Bonteheuwel residents fed up with dumping

In March last year, ward councillor Angus McKenzie, together with residents, cleaned up dumping spots in Bonteheuwel.

Bonteheuwel has been hit by a wave of post-festive-season illegal dumping.

Abie Clayton, chairman of the Community of Bonteheuwel Association, said no sooner would the municipality clean an area than it would be dumped on again. And the problem was worse now because people were clearing out their homes after the holiday and paying drug addicts to clean their yards and dump the refuse anywhere.

“Old furniture, cabinets, pieces of wood, food, and all sorts of items are being dumped,” he said. “People just don’t care, they take no pride in their area. Even if you confront them, they don’t care.”

The worst dumping was in Jakkelsvlei Avenue, Bramble Way, Blombos Street and Kersboom Street, he said.

Dumping outside Bonteheuwel High School.

Bonteheuwel resident Sandra Malan said residents’ many efforts over the years to keep the neighbourhood clean had failed, and they didn’t know what to do anymore.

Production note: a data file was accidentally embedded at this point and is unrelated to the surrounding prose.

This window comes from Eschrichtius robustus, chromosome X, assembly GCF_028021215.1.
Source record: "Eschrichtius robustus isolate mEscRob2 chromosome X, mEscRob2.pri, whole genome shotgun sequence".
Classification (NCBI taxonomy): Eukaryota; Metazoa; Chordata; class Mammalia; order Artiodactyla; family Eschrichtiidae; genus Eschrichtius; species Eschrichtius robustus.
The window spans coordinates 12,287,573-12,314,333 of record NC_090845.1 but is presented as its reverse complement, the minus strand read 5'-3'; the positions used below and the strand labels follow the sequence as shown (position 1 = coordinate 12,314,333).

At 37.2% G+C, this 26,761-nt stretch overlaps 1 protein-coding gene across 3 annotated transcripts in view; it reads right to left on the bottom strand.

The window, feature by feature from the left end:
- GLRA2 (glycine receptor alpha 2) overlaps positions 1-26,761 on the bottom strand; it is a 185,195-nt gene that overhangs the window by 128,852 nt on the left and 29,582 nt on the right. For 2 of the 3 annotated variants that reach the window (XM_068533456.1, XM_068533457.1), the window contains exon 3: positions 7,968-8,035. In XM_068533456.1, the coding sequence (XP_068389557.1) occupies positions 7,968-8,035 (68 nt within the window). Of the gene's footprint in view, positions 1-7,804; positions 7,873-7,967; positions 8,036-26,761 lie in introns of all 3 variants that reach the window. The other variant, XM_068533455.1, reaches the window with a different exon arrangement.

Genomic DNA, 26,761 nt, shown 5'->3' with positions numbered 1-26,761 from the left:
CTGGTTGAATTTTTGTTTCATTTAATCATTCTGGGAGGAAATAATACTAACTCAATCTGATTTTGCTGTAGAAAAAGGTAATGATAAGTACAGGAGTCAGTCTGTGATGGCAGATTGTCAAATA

“All sorts of things are being dumped,” she said. “We need to stand together to stop this. Some people give the guys R5 to dump their rubbish.”

Dumping at an old toilet in Bonteheuwel CBD.

Bonteheuwel ward councillor Angus McKenzie said the area had been dump-free for a while, but the dumping had returned with the new year as people appeared to be getting rid of rubbish they had accumulated while being home-bound during the holidays.

Some companies had also tried to dump truckloads of refuse in the area but residents had reported them, he added.

People shouldn’t just let anyone dump their rubbish, believing it would be carted to the municipal dump, he said.

“In the last financial year, we spent nearly R200 000 trying to get rid of dumping through the emptying of skips, pamphlet distribution, awareness campaigns, and still people are dumping illegally.”

On Monday January 11, the City said there would be delays in refuse collections.

“Every effort is being made to ensure that refuse is collected on the scheduled day. However, should this not be possible, residents should take their bins in at 9pm and bring them out again the following morning at 6am. If not collected on the scheduled day, it will generally be collected the following day. In exceptional cases, where even this is not possible due to various issues, residents should please bring their bins out every day until it is collected (including Saturdays and Sundays).”

Residents should not resort to illegal dumping if the delays caused refuse to build up, and, where possible, should practise home composting and recycling to create more space in their wheelie bins, the City said.

“Residents should also consider separating their recyclables – glass, paper, cardboard and plastic, etc. These can be taken to one of the City’s drop-off facilities.”